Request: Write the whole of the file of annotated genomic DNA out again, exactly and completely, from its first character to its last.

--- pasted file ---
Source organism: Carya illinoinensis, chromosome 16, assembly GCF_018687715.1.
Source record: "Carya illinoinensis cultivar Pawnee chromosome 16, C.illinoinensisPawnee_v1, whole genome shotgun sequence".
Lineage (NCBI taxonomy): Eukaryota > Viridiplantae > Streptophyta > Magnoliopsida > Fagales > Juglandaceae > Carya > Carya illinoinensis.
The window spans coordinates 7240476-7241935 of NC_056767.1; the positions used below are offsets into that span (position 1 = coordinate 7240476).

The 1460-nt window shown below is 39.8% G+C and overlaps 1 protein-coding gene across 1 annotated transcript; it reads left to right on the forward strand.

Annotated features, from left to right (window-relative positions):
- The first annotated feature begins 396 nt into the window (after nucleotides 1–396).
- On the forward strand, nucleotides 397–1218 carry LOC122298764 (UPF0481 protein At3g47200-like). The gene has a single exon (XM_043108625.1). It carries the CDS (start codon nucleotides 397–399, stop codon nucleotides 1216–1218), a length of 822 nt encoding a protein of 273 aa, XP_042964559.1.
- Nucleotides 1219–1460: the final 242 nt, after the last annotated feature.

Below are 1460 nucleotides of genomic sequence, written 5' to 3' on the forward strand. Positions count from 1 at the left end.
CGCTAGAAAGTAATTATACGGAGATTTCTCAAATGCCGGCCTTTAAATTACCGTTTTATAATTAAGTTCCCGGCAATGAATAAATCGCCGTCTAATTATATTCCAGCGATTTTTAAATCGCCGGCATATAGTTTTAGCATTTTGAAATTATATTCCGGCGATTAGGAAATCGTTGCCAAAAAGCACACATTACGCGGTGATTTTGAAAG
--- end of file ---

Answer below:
Source organism: Carya illinoinensis, chromosome 16, assembly GCF_018687715.1.
Source record: "Carya illinoinensis cultivar Pawnee chromosome 16, C.illinoinensisPawnee_v1, whole genome shotgun sequence".
Lineage (NCBI taxonomy): Eukaryota > Viridiplantae > Streptophyta > Magnoliopsida > Fagales > Juglandaceae > Carya > Carya illinoinensis.
The window spans coordinates 7240476-7241935 of NC_056767.1; the positions used below are offsets into that span (position 1 = coordinate 7240476).

The 1460-nt window shown below is 39.8% G+C and overlaps 1 protein-coding gene across 1 annotated transcript; it reads left to right on the forward strand.

Annotated features, from left to right (window-relative positions):
- The first annotated feature begins 396 nt into the window (after nucleotides 1–396).
- On the forward strand, nucleotides 397–1218 carry LOC122298764 (UPF0481 protein At3g47200-like). The gene has a single exon (XM_043108625.1). It carries the CDS (start codon nucleotides 397–399, stop codon nucleotides 1216–1218), a length of 822 nt encoding a protein of 273 aa, XP_042964559.1.
- Nucleotides 1219–1460: the final 242 nt, after the last annotated feature.

Below are 1460 nucleotides of genomic sequence, written 5' to 3' on the forward strand. Positions count from 1 at the left end.
CGCTAGAAAGTAATTATACGGAGATTTCTCAAATGCCGGCCTTTAAATTACCGTTTTATAATTAAGTTCCCGGCAATGAATAAATCGCCGTCTAATTATATTCCAGCGATTTTTAAATCGCCGGCATATAGTTTTAGCATTTTGAAATTATATTCCGGCGATTAGGAAATCGTTGCCAAAAAGCACACATTACGCGGTGATTTTGAAAG